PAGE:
5. We were taken in argument through a great deal of the voluminous case law on the subject, but most of the cases cited seem to me but remotely relevant to the facts before us. It is settled law that, in the case of an agreement to refer to arbitration come to out of court, neither party can revoke the agreement at his own will and pleasure; but either party may do so for good and sufficient cause, and various cases have arisen in which the courts have been called upon to inquire into the validity or sufficiency of the cause alleged for revoking such an agreement. It was conceded before us in argument that a reference to arbitration made under the orders of the Court cannot be terminated by a mare revocation on the part of the plaintiff or defendant; but can only be superseded by an order of the court. The second schedule to the Code of Civil Procedure specifies certain cases in which the court may supersede a reference to arbitration made under its orders; the fact that one of the parties concerned has lost faith in the fairness or impartiality of the arbitrator is nowhere laid down as a valid ground for superseding the arbitration. Corruption or misconduct on the part of the arbitrator is a good ground foe setting aside the award after the same has been received, but it is nowhere laid down that the court is authorized to take cognizance, during the pendency of the arbitration, of an allegation that the arbitrator is corrupt or partial, or is misconducting himself, so as to suspend the proceedings in arbitration and, if satisfied of the truth of the allegation, to supersede the arbitration before any award has been received. It is contended that the court must be presumed to have inherent jurisdiction to do both these things, for good cause shown. The learned advocate for the defendant in this case, who is himself a most distinguished authority on the subject of the law of arbitration, could only refer us to one reported ease, Atlas Assurance Company V. Ahmedbhoy Habibbhoy (1908) I. L. R., 34 Bom., 1., where this proposition was definitely laid down. I must confess to grave doubts on the point. The learned Judge of the Bombay High Court speaks of the necessity of protecting a party from 'multiplied expenses' and 'interminable delays' on the part of the arbitrator. With all respect for his opinion, I suggest that in an arbitration conducted under the orders of the court (and this is the case with which we are now dealing) the court has very large powers of control. Against 'interminable delays,' at any rate, it can provide at once by its order specifying the period within which the award is to be returned. It seems to ma unsound on general principles to invoke the 'inherent jurisdiction' of the court in a matter for which provision appears to be made in the Code itself. I am by no means satisfied that the intention of the second schedule to the Code of Civil Procedure is not, that when once a reference to arbitration has been made under the orders of the court, that reference should only be superseded for one of the reasons given in the schedule itself, and that allegations of corruption or misconduct against the arbitrator should be left to be dealt with under paragraph 15, after the award has been received.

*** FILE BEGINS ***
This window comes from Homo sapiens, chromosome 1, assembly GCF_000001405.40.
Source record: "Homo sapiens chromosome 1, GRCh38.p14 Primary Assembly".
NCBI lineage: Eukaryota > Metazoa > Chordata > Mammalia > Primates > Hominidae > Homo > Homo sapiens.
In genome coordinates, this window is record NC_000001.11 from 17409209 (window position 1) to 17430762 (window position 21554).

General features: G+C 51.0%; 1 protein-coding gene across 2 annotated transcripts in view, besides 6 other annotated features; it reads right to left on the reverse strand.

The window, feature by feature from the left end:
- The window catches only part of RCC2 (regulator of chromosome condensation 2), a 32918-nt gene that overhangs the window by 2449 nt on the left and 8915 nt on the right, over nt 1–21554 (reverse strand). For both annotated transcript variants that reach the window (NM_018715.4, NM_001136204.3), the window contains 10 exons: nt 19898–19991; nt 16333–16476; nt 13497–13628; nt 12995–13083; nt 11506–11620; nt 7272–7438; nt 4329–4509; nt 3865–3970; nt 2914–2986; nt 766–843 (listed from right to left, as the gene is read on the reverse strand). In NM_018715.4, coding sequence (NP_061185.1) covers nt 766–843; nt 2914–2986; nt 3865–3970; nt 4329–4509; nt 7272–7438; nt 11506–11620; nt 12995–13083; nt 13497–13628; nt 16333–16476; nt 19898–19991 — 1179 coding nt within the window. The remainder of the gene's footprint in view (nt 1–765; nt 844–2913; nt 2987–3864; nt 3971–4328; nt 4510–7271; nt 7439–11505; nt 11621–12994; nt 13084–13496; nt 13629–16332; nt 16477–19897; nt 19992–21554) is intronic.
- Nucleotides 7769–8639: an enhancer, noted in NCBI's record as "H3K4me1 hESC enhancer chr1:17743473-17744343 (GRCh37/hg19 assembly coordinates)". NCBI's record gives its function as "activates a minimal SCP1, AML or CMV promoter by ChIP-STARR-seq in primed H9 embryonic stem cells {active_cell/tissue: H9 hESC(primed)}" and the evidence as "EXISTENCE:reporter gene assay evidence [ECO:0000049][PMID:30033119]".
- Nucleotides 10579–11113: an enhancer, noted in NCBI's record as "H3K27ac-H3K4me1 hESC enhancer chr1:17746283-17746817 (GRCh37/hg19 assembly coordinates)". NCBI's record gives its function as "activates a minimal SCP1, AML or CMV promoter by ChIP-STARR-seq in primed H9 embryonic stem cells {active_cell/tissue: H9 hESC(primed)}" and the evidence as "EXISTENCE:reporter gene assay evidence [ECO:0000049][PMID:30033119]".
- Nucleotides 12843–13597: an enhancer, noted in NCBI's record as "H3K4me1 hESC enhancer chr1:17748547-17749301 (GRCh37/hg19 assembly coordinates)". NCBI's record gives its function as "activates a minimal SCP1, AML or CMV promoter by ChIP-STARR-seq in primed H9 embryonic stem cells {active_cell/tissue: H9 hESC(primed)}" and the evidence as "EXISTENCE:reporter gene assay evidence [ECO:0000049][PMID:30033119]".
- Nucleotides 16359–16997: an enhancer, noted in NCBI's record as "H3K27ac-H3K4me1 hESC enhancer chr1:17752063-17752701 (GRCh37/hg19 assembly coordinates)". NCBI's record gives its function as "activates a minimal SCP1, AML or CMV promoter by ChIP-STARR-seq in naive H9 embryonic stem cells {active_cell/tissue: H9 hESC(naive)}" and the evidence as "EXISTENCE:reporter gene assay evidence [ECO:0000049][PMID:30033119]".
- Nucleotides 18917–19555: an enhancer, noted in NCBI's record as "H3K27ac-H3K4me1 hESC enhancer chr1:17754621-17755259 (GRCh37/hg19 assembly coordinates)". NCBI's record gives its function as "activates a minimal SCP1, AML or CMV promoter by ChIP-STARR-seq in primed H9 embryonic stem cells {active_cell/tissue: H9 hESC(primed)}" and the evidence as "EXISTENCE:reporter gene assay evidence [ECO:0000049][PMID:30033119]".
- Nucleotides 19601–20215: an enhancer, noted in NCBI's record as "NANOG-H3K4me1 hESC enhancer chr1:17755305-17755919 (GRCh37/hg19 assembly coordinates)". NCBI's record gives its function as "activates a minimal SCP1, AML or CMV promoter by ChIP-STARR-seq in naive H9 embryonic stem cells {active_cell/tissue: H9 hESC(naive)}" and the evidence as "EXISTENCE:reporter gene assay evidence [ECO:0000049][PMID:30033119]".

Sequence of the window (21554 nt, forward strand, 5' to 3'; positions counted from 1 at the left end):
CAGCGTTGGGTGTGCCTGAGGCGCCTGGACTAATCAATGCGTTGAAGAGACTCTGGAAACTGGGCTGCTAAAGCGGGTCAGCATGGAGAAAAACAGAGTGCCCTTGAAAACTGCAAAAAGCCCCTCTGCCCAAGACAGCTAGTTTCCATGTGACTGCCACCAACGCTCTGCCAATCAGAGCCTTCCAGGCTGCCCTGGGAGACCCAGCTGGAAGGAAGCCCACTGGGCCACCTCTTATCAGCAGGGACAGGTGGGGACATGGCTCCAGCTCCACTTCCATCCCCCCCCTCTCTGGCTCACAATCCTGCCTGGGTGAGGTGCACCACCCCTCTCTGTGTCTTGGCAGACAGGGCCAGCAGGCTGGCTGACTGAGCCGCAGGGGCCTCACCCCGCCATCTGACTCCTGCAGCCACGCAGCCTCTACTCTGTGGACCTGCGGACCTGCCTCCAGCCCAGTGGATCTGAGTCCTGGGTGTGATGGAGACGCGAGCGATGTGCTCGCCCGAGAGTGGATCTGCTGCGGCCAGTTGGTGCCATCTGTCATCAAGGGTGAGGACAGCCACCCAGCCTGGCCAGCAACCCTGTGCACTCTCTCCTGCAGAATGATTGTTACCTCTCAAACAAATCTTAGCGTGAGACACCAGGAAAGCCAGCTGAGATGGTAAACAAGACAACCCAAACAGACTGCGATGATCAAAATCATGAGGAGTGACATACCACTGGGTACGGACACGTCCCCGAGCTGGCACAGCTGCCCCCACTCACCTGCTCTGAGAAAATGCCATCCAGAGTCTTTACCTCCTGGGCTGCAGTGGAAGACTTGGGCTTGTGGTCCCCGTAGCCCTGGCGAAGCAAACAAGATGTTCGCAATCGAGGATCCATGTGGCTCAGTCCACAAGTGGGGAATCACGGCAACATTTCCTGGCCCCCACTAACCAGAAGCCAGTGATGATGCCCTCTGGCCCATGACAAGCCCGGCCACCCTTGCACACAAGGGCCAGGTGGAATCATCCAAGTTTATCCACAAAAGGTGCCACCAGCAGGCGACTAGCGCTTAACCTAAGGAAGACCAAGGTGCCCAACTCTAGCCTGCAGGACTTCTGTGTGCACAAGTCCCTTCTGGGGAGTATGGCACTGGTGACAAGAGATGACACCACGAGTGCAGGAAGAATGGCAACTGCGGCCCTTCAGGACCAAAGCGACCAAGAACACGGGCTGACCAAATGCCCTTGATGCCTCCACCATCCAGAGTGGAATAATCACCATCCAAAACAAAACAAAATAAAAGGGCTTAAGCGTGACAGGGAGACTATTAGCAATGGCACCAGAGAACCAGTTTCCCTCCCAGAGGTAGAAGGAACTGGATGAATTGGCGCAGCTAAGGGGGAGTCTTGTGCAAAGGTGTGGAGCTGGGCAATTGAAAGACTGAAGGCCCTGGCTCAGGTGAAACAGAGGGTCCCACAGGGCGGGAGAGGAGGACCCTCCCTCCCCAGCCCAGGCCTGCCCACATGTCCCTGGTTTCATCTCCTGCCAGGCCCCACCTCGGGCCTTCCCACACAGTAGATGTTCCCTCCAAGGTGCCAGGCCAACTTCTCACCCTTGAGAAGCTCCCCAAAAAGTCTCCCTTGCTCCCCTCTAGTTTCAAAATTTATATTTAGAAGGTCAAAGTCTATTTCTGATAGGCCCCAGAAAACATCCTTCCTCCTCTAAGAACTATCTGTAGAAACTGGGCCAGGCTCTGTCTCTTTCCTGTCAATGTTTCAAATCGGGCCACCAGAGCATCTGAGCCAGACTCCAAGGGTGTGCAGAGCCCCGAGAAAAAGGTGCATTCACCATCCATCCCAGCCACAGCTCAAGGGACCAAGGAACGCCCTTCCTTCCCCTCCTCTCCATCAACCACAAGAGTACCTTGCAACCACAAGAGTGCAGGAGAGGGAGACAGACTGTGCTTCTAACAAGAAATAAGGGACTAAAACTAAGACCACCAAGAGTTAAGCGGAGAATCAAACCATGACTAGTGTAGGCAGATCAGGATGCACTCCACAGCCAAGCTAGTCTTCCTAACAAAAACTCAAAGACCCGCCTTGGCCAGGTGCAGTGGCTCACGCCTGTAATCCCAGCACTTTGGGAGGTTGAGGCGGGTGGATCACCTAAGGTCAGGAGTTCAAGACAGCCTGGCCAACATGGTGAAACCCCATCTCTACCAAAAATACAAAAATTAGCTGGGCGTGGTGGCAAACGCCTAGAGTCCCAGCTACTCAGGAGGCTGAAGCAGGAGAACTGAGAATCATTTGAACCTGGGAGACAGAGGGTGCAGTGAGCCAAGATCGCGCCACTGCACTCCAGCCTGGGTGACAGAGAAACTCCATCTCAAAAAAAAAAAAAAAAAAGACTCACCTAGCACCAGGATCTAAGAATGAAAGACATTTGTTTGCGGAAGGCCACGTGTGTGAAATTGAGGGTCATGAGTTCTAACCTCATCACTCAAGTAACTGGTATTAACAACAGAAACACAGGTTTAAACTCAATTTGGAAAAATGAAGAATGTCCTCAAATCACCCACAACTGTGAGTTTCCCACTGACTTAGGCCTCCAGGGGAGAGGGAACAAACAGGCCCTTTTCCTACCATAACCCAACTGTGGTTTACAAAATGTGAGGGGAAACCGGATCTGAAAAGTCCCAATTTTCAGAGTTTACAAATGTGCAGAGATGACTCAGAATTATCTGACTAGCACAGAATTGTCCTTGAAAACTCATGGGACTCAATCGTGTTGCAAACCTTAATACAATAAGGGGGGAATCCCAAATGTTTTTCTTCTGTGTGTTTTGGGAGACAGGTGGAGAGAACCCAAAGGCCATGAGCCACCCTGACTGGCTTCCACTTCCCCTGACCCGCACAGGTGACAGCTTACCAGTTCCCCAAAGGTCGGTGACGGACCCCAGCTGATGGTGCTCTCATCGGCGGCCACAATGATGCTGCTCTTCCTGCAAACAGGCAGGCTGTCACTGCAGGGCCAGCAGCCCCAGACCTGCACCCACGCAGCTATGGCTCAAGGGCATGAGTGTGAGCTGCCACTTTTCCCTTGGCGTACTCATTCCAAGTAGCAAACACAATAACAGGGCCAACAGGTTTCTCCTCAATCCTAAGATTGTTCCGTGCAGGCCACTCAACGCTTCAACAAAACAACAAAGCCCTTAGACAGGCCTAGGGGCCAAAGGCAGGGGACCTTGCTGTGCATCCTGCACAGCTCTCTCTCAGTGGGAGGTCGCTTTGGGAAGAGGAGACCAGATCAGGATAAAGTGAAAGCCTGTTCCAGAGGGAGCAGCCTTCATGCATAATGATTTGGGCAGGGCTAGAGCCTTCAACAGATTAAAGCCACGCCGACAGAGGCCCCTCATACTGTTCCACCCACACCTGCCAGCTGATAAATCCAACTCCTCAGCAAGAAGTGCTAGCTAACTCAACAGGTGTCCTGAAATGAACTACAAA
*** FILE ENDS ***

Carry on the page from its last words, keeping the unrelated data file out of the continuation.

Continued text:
6. I should be quite content, however, to dispose of the matter now before us on the principles laid down by Mr. Justice Davar in Atlas Assurance Company v. Ahmedbhoy Habibbhoy. The 'inherent jurisdiction' of the court, if it can be called into play at all in this fashion while the arbitration is pending, should be, 'cautiously and sparingly exercised,' and only when it is obvious that the ends of justice would not be met by requiring the dissatisfied party to wait and see what the award might be and then to assail it on the ground of corruption or misconduct, if satisfied that such allegations can be made out. An application to a court to interfere with an arbitration proceeding pending under its orders should at least suggest grounds for supposing that the applicant will suffer some irreparable injury if prompt action is not taken. In the present case the learned Subordinate Judge seems to roe to have taken action on an unsatisfactory application supported by a worthless affidavit. Having decided to entertain that application, he did not at once issue orders to the arbitrator to suspend his proceedings pending inquiry; he did not cause notice of the application to he formally served on the opposite party; he superseded the arbitration with no legal evidence before him of any one single fact justifying his interference; and he did so by an exparte order which was not prefaced by any finding that the plaintiff or his pleader had notice of the date fixed for hearing the defendant's application.